“Socrates is the hero who consciously came to know and to express the higher principle. This higher principle has absolute right ... In world history we find that this is the position of the heroes through whom a new world commences. This new principle stands in contradiction to the existing principle and therefore appears as destructive. For the same reason the heroes appear to be violently destroying the laws. Individually they are doomed, but it is only the individual; and not the principle, which is negated in punishment. The principle itself continues to operate, even if in another form, and undermines the existing.” (History of Philosophy, German ed. Vol.II, p.120.)
All this is clear enough by itself. But matters will become even clearer if we bear in mind that, as Hegel saw it, not only heroes, not only individual personalities, but also entire nations step forth on the arena of world history as soon as they become the bearers of a new world-historic principle. In these instances the field of activity, over which the right of the peoples extends, becomes enlarged in the extreme.
“Against this absolute right – to be the bearer of a given stage of the development of the World Spirit – the spirit of the other peoples is bereft of all rights. The day of these peoples has passed. They therefore no longer count in world history.” (Philosophy of Right, p.347.)
We know that the bearer of a new world-historic principle is at the present time not any particular nation, but a specific social class, the proletariat But we shall remain true to the spirit of Hegel’s philosophy if we say that in relation to this class all the other social classes will enter into world history only to the extent that they are able to offer it support.
The irrepressible surge toward a great historic goal, which nothing can halt – this is the legacy of the great German idealistic philosophy.
1. The Logic of Hegel, translated from The Encyclopedia of the Philosophical Science, by William Wallace, Oxford University Press, London 1931, Sec.13.
2. Of course it can be, and always has been, the expression only of a specific aspect of its time. But this does not change the matter in its essence.
3. Philosophy of History by G.W.F. Hegel, translated by J. Sibree, The Colonial Press, 1900, p.53.
4. That is, the Chinese and Indian “world.”
5. As a Brahmin.
6. That is, those nations which became part of the Persian kingdom.
7. As is well known, Hegel drew a sharp distinction between morals and ethics.
8. Hegel himself explicitly explains the emergence of Sparta “as a result of the inequality of possessions.”
9. Hegel remarks: “In contemplating the restless and ever-varying impulses that agitate the very heart of these cities and the continual struggle of factions, we are astonished to see on the other side industry – commerce by land and sea – in the highest degree prosperous. It is the same principle of lively vigor, which, nourished by the internal excitement of question, produces this phenomenon.” (Philosophy of History, p.386.)
10. Hegel’s Philosophy of Right, translated by T.M. Knox, Oxford University Press, 1942, Sec.257.)
11. Hegel’s Philosophy of Right, Sec 203. There is no point to discussing the fact that Hegel’s view on the primitive history of the family and property could not distinguish itself by any great definitiveness owing to the state of science at the time; but what is important is that he sensed where it is necessary to search for the key.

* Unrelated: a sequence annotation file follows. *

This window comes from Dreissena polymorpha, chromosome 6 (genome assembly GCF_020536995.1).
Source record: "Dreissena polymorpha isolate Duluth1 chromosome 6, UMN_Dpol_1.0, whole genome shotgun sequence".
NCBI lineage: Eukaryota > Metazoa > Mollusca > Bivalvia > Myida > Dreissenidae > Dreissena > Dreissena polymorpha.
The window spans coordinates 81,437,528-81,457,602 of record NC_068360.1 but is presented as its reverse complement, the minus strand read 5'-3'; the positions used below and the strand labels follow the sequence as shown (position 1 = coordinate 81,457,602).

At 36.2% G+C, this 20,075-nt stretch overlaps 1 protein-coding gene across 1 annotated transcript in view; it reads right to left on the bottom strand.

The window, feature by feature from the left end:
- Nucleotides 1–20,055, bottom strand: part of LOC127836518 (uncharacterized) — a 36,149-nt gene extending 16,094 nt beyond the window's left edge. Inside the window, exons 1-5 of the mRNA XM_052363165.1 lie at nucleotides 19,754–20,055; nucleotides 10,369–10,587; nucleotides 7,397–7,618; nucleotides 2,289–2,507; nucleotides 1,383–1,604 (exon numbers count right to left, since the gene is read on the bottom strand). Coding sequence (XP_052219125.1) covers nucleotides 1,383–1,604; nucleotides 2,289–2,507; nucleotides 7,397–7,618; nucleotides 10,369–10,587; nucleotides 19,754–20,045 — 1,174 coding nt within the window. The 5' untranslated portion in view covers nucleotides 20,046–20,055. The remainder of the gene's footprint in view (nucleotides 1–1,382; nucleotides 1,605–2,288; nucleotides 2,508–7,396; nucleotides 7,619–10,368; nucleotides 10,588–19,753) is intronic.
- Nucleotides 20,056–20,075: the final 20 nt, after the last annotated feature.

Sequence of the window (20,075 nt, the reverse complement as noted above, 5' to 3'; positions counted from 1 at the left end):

12. Thus, for example, Montesquieu in his Esprit de Lois engages in many discourses on the influence of Nature on the physiology of man. He tries to explain many historical phenomena through such influence.
13. Plateaus lead to narrow mountain valleys, inhabited by peaceable mountain peoples, herdsmen, engaged partially in agriculture. Such are the Swiss, Hegel says. Such people one also meets in Asia, but, on the whole, they are of no importance.
14. Hegel has here in mind mainly England.
15. Schelling remarks that freedom is unthinkable outside of necessity: “For if no sacrifice is possible without the conviction that the species to which man belongs can never cease to progress then how is this conviction possible if it is built only and solely on freedom? There must be something here that is higher than human freedom, and on which alone action and behavior can be surely calculated, without, which a man could never dare to undertake a project of large consequence, since even its most perfect execution can be so thoroughly disturbed through the intervention of alien freedom that from his own action something quite different than he intended can result Even duty can never permit me to be quite at ease about the, results of my action, immediately it. is certain, that, although my actions are to be sure dependent on me, i.e., on my freedom, nevertheless the results of my actions or that which will be developed from them for my whole race, are dependent not on my freedom but on something quite other and higher.”; Schelling’s Werke, III. Band, Stuttgart and Augsburg, 1858. p. 595.
16. Hegel has demonstrated with amazing clarity how absurd it is to explain phenomena only from the point of view of gradual change. He writes: “The gradualness of arising is based upon the idea that that which arises is already, sensible or otherwise, actually there, and is imperceptible only on account of its smallness; and the gradualness of vanishing on the idea that Not-being or the Other which is assuming its place equally is there, only is not yet noticeable; there, not in the sense that the Other, is contained in the Other which is there in itself, but that it if, there as Determinate Being, only unnoticeable. This altogether cancels arising and passing away; or the In-itself, that inner somewhat in which something is before it attains Determinate Being, is transmuted into a smallness of external Determinate Being, and the essential or conceptual distinction into a difference external and merely magnitudinal. The procedure which makes arising and passing away conceivable from the gradualness of change is boring in the manner peculiar to tautology; that which arises or passes away is prepared beforehand, and the change is turned into the mere changing of an external distinction; and now it is indeed a mere tautology.” (Science of Logic, translated by Johnson and Struthers, Vol I, p. 390.)
Last updated on 11 April 2009